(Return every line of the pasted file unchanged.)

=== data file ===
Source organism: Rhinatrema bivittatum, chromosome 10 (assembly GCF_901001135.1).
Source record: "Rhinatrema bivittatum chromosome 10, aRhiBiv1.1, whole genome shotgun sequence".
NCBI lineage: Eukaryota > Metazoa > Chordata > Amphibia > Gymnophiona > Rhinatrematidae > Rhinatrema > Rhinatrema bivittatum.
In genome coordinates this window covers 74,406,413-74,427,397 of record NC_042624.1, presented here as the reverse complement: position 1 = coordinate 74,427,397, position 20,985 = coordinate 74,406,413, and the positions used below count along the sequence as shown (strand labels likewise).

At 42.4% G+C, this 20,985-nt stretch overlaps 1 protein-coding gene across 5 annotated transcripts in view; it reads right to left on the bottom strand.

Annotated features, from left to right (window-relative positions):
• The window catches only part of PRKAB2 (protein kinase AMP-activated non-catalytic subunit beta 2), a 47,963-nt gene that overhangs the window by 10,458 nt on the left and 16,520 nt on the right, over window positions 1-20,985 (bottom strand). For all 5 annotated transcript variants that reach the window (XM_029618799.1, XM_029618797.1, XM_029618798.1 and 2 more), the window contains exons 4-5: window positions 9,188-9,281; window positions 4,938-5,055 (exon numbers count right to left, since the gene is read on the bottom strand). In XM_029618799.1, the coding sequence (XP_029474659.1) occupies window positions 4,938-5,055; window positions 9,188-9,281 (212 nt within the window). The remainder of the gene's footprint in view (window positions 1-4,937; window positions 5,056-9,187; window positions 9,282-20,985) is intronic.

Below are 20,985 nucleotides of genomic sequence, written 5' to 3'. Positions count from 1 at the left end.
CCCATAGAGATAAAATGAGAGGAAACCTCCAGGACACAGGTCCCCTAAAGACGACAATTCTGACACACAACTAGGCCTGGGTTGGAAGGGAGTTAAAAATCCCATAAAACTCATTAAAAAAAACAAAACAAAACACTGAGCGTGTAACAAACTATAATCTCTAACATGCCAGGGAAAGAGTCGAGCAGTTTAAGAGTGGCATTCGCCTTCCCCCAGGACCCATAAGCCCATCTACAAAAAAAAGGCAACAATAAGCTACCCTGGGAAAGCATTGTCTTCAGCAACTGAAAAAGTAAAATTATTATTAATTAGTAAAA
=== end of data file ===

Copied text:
Source organism: Rhinatrema bivittatum, chromosome 10 (assembly GCF_901001135.1).
Source record: "Rhinatrema bivittatum chromosome 10, aRhiBiv1.1, whole genome shotgun sequence".
NCBI lineage: Eukaryota > Metazoa > Chordata > Amphibia > Gymnophiona > Rhinatrematidae > Rhinatrema > Rhinatrema bivittatum.
In genome coordinates this window covers 74,406,413-74,427,397 of record NC_042624.1, presented here as the reverse complement: position 1 = coordinate 74,427,397, position 20,985 = coordinate 74,406,413, and the positions used below count along the sequence as shown (strand labels likewise).

At 42.4% G+C, this 20,985-nt stretch overlaps 1 protein-coding gene across 5 annotated transcripts in view; it reads right to left on the bottom strand.

Annotated features, from left to right (window-relative positions):
• The window catches only part of PRKAB2 (protein kinase AMP-activated non-catalytic subunit beta 2), a 47,963-nt gene that overhangs the window by 10,458 nt on the left and 16,520 nt on the right, over window positions 1-20,985 (bottom strand). For all 5 annotated transcript variants that reach the window (XM_029618799.1, XM_029618797.1, XM_029618798.1 and 2 more), the window contains exons 4-5: window positions 9,188-9,281; window positions 4,938-5,055 (exon numbers count right to left, since the gene is read on the bottom strand). In XM_029618799.1, the coding sequence (XP_029474659.1) occupies window positions 4,938-5,055; window positions 9,188-9,281 (212 nt within the window). The remainder of the gene's footprint in view (window positions 1-4,937; window positions 5,056-9,187; window positions 9,282-20,985) is intronic.

Below are 20,985 nucleotides of genomic sequence, written 5' to 3'. Positions count from 1 at the left end.
CCCATAGAGATAAAATGAGAGGAAACCTCCAGGACACAGGTCCCCTAAAGACGACAATTCTGACACACAACTAGGCCTGGGTTGGAAGGGAGTTAAAAATCCCATAAAACTCATTAAAAAAAACAAAACAAAACACTGAGCGTGTAACAAACTATAATCTCTAACATGCCAGGGAAAGAGTCGAGCAGTTTAAGAGTGGCATTCGCCTTCCCCCAGGACCCATAAGCCCATCTACAAAAAAAAGGCAACAATAAGCTACCCTGGGAAAGCATTGTCTTCAGCAACTGAAAAAGTAAAATTATTATTAATTAGTAAAA